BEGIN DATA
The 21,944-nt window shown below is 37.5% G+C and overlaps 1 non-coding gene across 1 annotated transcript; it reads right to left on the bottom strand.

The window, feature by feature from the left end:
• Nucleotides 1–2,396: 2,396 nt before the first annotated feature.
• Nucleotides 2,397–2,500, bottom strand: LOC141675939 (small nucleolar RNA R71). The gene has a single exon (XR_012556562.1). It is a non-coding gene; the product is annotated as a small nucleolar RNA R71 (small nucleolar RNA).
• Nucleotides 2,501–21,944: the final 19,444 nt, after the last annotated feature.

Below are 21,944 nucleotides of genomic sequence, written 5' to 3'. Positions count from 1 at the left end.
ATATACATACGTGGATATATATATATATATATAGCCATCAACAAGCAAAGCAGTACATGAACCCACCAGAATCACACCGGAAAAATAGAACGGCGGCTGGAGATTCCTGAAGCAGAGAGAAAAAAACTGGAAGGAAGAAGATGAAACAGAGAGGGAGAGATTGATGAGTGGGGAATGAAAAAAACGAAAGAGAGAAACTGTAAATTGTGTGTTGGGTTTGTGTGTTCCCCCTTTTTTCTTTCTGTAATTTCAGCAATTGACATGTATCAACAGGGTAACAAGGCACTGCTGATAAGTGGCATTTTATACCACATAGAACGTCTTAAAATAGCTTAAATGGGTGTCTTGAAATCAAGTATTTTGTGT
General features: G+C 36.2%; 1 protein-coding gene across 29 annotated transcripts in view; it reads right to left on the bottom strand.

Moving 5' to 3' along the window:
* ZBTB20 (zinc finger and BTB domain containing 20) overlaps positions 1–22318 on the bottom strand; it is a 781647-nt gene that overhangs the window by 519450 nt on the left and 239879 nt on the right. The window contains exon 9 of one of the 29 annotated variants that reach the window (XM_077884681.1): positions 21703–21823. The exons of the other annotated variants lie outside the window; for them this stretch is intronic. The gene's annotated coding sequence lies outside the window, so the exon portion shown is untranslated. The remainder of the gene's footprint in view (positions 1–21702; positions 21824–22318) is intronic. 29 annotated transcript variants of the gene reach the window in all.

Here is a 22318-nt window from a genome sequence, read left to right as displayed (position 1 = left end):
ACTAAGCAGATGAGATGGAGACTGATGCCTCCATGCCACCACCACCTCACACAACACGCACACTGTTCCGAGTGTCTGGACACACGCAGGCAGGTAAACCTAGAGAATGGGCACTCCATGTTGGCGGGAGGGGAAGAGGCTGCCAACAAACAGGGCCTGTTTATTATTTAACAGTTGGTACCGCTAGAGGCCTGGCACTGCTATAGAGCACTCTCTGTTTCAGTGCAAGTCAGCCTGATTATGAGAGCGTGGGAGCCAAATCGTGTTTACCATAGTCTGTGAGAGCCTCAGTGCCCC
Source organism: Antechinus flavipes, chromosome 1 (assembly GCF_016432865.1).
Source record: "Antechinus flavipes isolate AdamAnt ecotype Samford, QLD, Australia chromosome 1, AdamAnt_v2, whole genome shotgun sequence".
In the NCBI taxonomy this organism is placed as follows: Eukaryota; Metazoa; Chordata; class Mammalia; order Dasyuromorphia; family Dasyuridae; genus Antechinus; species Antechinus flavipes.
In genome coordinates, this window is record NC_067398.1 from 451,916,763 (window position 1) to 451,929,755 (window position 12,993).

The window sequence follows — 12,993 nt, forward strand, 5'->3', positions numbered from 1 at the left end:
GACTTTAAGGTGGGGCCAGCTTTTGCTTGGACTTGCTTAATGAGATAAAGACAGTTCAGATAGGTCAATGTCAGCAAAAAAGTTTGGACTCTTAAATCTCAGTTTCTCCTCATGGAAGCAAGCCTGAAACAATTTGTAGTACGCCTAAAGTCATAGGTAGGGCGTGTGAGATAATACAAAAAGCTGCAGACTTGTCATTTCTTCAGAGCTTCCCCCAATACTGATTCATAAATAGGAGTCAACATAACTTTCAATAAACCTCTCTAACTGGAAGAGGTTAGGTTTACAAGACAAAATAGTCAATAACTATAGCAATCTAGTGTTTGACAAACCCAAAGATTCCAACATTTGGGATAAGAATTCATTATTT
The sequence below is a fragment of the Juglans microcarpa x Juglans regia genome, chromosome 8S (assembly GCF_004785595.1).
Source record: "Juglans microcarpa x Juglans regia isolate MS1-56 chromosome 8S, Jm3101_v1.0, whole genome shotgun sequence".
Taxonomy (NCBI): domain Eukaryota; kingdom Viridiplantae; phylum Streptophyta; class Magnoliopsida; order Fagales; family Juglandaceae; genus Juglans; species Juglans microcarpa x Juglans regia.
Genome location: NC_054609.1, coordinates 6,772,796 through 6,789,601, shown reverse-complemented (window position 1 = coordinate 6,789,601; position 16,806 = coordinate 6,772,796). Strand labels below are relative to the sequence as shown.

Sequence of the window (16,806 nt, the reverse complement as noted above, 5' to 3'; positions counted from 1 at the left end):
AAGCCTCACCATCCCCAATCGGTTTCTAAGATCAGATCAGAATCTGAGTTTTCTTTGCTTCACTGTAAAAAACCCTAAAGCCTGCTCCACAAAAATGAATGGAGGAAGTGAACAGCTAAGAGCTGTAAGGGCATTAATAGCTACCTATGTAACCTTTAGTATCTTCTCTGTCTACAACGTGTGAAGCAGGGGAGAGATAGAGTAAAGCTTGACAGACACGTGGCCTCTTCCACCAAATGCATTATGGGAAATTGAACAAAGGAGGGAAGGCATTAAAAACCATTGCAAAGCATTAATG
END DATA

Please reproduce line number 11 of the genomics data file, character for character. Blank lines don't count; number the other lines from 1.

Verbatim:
Here is a 22318-nt window from a genome sequence, read left to right as displayed (position 1 = left end):